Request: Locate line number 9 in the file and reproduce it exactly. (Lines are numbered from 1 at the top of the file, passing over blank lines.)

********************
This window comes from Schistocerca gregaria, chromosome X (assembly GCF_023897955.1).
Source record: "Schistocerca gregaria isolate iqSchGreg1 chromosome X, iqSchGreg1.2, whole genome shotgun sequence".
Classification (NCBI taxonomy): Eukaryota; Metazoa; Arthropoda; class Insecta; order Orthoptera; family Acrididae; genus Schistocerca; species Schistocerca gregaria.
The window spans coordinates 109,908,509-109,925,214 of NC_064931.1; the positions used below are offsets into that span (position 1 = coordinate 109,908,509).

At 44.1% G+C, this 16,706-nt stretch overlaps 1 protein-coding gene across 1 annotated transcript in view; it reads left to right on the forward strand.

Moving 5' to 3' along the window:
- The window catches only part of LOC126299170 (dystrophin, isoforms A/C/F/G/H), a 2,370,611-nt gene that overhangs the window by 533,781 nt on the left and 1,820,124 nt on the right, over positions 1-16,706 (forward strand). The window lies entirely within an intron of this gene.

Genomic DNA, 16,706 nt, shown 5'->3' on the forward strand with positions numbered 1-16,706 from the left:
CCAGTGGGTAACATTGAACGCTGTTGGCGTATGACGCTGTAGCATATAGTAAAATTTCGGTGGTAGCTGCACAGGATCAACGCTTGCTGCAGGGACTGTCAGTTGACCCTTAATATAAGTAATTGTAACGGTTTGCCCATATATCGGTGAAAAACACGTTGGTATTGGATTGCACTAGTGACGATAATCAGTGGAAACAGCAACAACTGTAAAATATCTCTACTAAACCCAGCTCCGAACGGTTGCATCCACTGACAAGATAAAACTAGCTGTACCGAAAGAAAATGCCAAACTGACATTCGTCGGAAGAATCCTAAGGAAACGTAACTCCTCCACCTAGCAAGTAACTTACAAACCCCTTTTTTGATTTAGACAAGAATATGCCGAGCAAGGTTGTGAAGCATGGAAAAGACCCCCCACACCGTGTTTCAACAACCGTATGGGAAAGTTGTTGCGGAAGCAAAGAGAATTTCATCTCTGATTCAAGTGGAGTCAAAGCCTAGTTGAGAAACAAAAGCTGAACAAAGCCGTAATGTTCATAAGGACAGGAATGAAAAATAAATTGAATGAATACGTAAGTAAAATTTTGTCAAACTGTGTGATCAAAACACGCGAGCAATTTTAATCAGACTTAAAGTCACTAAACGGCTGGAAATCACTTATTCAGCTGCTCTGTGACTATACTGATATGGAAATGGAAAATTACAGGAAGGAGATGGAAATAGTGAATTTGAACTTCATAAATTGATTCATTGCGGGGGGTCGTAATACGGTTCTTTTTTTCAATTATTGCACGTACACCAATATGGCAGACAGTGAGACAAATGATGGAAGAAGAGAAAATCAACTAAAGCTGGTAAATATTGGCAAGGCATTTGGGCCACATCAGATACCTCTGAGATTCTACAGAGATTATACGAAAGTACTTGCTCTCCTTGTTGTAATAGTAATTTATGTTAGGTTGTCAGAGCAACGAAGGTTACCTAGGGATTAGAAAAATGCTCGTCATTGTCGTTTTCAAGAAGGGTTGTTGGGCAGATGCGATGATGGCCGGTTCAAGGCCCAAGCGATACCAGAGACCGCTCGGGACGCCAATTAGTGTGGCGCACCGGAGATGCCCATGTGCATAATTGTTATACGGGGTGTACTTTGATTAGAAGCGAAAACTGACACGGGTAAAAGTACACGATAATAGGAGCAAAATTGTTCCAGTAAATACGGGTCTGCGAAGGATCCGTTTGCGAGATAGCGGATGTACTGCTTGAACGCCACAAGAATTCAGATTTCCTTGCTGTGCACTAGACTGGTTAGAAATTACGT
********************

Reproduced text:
CCAGTGGGTAACATTGAACGCTGTTGGCGTATGACGCTGTAGCATATAGTAAAATTTCGGTGGTAGCTGCACAGGATCAACGCTTGCTGCAGGGACTGTCAGTTGACCCTTAATATAAGTAATTGTAACGGTTTGCCCATATATCGGTGAAAAACACGTTGGTATTGGATTGCACTAGTGACGATAATCAGTGGAAACAGCAACAACTGTAAAATATCTCTACTAAACCCAGCTCCGAACGGTTGCATCCACTGACAAGATAAAACTAGCTGTACCGAAAGAAAATGCCAAACTGACATTCGTCGGAAGAATCCTAAGGAAACGTAACTCCTCCACCTAGCAAGTAACTTACAAACCCCTTTTTTGATTTAGACAAGAATATGCCGAGCAAGGTTGTGAAGCATGGAAAAGACCCCCCACACCGTGTTTCAACAACCGTATGGGAAAGTTGTTGCGGAAGCAAAGAGAATTTCATCTCTGATTCAAGTGGAGTCAAAGCCTAGTTGAGAAACAAAAGCTGAACAAAGCCGTAATGTTCATAAGGACAGGAATGAAAAATAAATTGAATGAATACGTAAGTAAAATTTTGTCAAACTGTGTGATCAAAACACGCGAGCAATTTTAATCAGACTTAAAGTCACTAAACGGCTGGAAATCACTTATTCAGCTGCTCTGTGACTATACTGATATGGAAATGGAAAATTACAGGAAGGAGATGGAAATAGTGAATTTGAACTTCATAAATTGATTCATTGCGGGGGGTCGTAATACGGTTCTTTTTTTCAATTATTGCACGTACACCAATATGGCAGACAGTGAGACAAATGATGGAAGAAGAGAAAATCAACTAAAGCTGGTAAATATTGGCAAGGCATTTGGGCCACATCAGATACCTCTGAGATTCTACAGAGATTATACGAAAGTACTTGCTCTCCTTGTTGTAATAGTAATTTATGTTAGGTTGTCAGAGCAACGAAGGTTACCTAGGGATTAGAAAAATGCTCGTCATTGTCGTTTTCAAGAAGGGTTGTTGGGCAGATGCGATGATGGCCGGTTCAAGGCCCAAGCGATACCAGAGACCGCTCGGGACGCCAATTAGTGTGGCGCACCGGAGATGCCCATGTGCATAATTGTTATACGGGGTGTACTTTGATTAGAAGCGAAAACTGACACGGGTAAAAGTACACGATAATAGGAGCAAAATTGTTCCAGTAAATACGGGTCTGCGAAGGATCCGTTTGCGAGATAGCGGATGTACTGCTTGAACGCCACAAGAATTCAGATTTCCTTGCTGTGCACTAGACTGGTTAGAAATTACGT